"What are you still doing up?"
Alexis padded across the floor and sat down next to him. "Working on some stuff for school."
"That story for English," he said, nodding knowingly.
She blinked. "Yeah, how did you know?"
"If it were a science project, you'd have told me about it, and be dragging all sorts of weird chemicals into this house. If it were a history paper, the living room would be covered in books and highlighters. And if you were up this late worried about something in math, you'd be blasting your homework playlist."
"I'm that predictable, huh?"
"Nah. But I'm your dad -- I have to know that stuff."
Alexis gave him a look. "When does my winter break end?"
Dad pouted. "C'mon, you can't expect me to keep track of the boring stuff."
She smiled, and relaxed into the couch. "How did you figure out your process?" she asked.
"I always write stuff down -- did ever since I was a kid. One day I figured, put everything together and see what happens."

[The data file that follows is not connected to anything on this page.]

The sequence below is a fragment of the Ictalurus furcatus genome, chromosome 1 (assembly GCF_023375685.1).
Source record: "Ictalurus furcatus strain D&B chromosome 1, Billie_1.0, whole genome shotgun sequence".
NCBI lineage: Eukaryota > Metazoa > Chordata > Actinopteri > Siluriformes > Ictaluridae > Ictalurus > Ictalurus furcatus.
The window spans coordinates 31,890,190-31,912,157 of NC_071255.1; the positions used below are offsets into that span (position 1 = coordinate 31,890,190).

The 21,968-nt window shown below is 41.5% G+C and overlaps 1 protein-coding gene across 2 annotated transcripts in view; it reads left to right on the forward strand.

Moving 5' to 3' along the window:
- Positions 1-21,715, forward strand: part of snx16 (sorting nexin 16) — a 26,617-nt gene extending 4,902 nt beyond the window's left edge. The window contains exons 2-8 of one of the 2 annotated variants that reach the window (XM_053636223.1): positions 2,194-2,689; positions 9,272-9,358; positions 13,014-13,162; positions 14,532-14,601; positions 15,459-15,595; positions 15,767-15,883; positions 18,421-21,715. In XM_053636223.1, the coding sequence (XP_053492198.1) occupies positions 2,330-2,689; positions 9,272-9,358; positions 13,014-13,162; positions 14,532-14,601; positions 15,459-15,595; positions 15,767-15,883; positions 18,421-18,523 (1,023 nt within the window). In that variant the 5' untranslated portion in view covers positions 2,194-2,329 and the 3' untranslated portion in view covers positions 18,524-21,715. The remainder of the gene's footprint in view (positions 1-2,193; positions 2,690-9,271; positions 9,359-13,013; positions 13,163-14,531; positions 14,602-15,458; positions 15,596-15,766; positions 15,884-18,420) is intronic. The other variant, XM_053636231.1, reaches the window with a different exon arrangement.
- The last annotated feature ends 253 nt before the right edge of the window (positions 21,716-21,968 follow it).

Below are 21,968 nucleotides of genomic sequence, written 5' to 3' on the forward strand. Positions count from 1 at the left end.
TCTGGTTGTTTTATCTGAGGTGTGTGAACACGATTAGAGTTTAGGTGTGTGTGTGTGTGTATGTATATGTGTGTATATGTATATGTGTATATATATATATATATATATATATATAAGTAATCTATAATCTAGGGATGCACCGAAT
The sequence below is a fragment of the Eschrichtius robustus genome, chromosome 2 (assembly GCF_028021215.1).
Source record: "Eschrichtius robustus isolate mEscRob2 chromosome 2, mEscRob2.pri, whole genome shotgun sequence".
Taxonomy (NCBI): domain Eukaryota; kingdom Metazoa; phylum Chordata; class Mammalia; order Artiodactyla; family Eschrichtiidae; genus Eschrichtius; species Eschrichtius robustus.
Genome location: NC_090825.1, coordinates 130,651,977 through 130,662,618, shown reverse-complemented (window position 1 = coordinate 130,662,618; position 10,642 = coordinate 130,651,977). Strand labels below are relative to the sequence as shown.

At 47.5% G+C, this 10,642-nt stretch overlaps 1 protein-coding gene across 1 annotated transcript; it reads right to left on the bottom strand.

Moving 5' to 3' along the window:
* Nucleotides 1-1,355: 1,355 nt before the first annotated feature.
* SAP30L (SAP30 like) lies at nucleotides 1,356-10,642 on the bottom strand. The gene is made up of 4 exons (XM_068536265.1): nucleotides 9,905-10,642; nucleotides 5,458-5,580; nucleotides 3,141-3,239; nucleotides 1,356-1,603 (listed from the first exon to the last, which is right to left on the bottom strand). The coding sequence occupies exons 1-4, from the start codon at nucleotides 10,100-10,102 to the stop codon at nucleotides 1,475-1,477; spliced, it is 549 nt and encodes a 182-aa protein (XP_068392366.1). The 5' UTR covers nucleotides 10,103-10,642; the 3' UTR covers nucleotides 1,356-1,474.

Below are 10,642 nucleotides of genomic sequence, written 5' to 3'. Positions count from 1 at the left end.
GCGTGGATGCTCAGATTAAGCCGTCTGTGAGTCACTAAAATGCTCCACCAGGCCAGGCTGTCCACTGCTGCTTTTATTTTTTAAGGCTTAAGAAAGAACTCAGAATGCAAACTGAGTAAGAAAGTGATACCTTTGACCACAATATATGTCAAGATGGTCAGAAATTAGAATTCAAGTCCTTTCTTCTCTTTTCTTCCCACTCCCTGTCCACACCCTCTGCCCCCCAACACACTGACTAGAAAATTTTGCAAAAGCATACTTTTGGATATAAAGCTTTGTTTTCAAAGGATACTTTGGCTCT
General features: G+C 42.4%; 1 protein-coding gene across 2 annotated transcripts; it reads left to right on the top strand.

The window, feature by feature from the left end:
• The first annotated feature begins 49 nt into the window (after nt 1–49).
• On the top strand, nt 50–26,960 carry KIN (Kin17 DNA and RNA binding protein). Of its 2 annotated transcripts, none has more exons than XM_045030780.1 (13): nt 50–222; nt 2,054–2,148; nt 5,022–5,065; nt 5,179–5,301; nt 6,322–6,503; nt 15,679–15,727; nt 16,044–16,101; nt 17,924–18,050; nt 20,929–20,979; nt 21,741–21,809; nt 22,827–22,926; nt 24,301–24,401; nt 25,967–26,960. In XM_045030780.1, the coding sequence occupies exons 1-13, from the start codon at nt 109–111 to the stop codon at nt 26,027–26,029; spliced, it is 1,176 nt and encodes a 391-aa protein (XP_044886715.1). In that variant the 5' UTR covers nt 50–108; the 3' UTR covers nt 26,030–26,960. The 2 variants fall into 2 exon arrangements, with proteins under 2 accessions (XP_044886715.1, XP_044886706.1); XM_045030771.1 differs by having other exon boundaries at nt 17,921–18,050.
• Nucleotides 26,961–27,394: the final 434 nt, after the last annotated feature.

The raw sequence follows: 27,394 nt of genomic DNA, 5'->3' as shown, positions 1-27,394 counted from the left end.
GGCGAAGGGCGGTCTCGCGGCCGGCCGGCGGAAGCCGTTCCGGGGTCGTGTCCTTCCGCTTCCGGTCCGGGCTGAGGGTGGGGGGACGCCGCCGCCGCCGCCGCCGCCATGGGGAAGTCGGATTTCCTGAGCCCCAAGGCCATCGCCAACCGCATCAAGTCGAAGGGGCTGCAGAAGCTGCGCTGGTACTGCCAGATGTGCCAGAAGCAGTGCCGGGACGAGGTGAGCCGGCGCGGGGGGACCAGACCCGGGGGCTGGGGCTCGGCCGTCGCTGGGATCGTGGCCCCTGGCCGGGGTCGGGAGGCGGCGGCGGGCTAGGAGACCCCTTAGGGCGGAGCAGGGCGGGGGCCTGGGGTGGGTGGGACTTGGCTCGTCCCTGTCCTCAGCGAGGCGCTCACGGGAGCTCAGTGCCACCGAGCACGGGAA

Alexis nodded and blew across her tea -- it was still just this side of too hot.
"How many pages left?"
She took a small sip. "Two. But the double agent still has to reveal himself, and they haven't snuck onto the space shuttle yet."
"Sounds like you have a ways to go."
"Yeah." Alexis wrapped her arms around her dad and relaxed for a moment into the hug. But her brain, finally a part of this exercise, explained that hugs were nice, but they weren't practical when she still had a story to write.
"Night, honey. I love you."
"Love you too." Alexis picked up her mug and walked out of the office. She glanced back and saw Dad picking up his own laptop, typing a few words as he tried to get back to the right spot in the story.